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Before releasing their PSX swansong Echo Night 2, From released this interesting little gem on the ill-fated Dreamcast. It follows the 'spiritual series' rule that King's Field did with Shadow Tower, and the Souls games would do in the future, in that Frame Gride is clearly derivative of Armored Core.
What we have here is Armored Core adapted into an arena fighting game in a medieval fantasy setting. The aesthetic is compelling, but unfortunately the game isn't as fleshed out as it should be. Opening and closing narration is pretty much all the story there is.
The single-player consists of a ten mandatory fights, with plenty of optional fights for grinding resources. The resource requirements for attaining new equipment are too stringent for the brief runtime, giving less room for experimentation than it should have; I started as a medium mech and ended the same, as the resource cost for switching to light or heavy never seemed worth the risk.
So there's not much here, but what's here is mostly enjoyable. A fighting game built around mech customisation rather than set characters is unique, and though the gameplay has its own problems there's a satisfaction to its methodological approach, with heavy energy management and plenty of options for zoning and arena control.
A cool little game that could have been great with more fleshing out. This world/aesthetic is something From should revisit if they ever want to truly go down that "Armored Souls" route many speculated Armored Core VI would, it would be a perfect fit.
After playing through eight From Software PSX titles prior to this, I think I've finally hit a dud. Spriggan: Lunar Verse very loosely translates Armored Core into a more fast-paced, melee-action context, and as one might imagine from the the inconsistent melee attacks in the PSX Armored Core titles it doesn't work at all.
1st Gen Armored Core was clunky and rough around the edges, but the broader context made that easier to swallow, as the player wasn't controlling a mech but rather controlling a person controlling a mech. This feeling fed into customisation, where the mech's turning speed, movement etc. could be drastically altered. Spriggan is comparably clunky, but without the narrative coherence to sell it (conversely, our protagonist is presented as quite slick) nor the customisation to make mitigating clunkiness an engaging gameplay experience. Using R2 and L2 is Armored Core is like "oooh, it's like I'm in a mech!", while in Spriggan it's more like "oooh, it's like I'm in hell!"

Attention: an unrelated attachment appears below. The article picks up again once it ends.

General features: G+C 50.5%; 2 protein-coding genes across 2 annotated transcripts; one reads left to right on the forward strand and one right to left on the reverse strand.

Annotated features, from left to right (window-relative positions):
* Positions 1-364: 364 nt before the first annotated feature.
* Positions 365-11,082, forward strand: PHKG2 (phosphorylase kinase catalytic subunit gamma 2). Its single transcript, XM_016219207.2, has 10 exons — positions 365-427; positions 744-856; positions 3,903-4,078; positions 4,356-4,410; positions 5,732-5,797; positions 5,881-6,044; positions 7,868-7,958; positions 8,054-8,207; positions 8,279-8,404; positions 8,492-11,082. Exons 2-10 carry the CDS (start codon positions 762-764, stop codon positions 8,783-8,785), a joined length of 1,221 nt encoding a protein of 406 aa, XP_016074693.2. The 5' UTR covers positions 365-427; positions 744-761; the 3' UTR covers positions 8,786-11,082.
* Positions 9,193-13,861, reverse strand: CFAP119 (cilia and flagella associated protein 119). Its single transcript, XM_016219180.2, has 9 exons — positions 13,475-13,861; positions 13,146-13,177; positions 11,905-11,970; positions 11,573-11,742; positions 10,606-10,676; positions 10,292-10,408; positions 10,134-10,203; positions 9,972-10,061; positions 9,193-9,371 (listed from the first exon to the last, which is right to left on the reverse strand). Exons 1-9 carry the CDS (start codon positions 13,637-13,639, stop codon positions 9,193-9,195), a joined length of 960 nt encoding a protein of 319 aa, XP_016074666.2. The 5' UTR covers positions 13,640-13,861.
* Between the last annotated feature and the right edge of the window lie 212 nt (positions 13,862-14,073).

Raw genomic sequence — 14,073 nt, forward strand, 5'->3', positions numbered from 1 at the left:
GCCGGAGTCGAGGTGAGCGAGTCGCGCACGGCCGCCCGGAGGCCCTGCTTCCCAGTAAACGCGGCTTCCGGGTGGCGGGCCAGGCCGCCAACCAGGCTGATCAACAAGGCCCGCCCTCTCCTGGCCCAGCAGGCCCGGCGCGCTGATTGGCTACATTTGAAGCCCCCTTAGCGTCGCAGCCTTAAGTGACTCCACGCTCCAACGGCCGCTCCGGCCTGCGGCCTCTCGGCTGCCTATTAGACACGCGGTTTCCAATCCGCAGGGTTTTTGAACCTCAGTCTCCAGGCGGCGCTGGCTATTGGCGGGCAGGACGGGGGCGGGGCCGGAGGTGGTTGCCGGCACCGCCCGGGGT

That said, most of my time with Spriggan wasn't too bad. It's got that crunchy PSX From Software vibe which I love so much, helped along by their typically engaging musical accompaniments. Although I found the core gameplay unenjoyable, From Software had long-since proven themselves to be great level designers, and looking back I find that each stands out in my mind as totally distinct from each other, with plenty of variety. An overreliance on platforming in this clunky tank-controlled game perhaps warrants severe criticism, but as a Croc: Legend of the Gobbos apologist I quickly got accustomed to it. Things also get really weird and interesting towards the end, just some out-there creativity that plays around with visual themes prominent in recent From classics, specifically Bloodborne and Elden Ring.
Where the game truly loses me is in its boss fights. For a studio that would eventually achieve acclaim for their melee attack animations, the larger bosses here are unplayably unfair. Powerful combos come out of nowhere with perfect tracking, and you simply do not have reliable methods for dodging them. Imagine Elden Ring's craziest enemies but you don't have any i-frames. I found the best way to avoid damage was to not bother dodging and just hit-hit-hit to get the fight over with as quickly as possible. The smaller humanoid bosses have the opposite problem, where a basic attack the player has access to from the beginning can quite easily stunlock almost all of them.
Spriggan is the weakest of the PSX From titles I've played and I'm willing to bet it will stay that way (I've only Echo Night 2 left to play), and even then I think it would be a mostly enjoyable experience if it weren't for the godawful bosses. It's a licensed work, based on a manga I know nothing about, so perhaps that lack of artistic control led to Lunar Verse feeling disconnected from its presentation and gameplay in a way that the other PSX From titles never did. Whatever the case, its status as a mere footnote in the studio's history is deserved.
A cool little photography game with an amateurish lo-fi vibe and musical accompaniment from the always wonderful ThorHighHeels. It feels personal, respectful, responsible. Experiencing the end of the world from the perspective of a Jet Set Radio character offers commentary that would not have been possible in a traditional action game from the perspective of a soldier.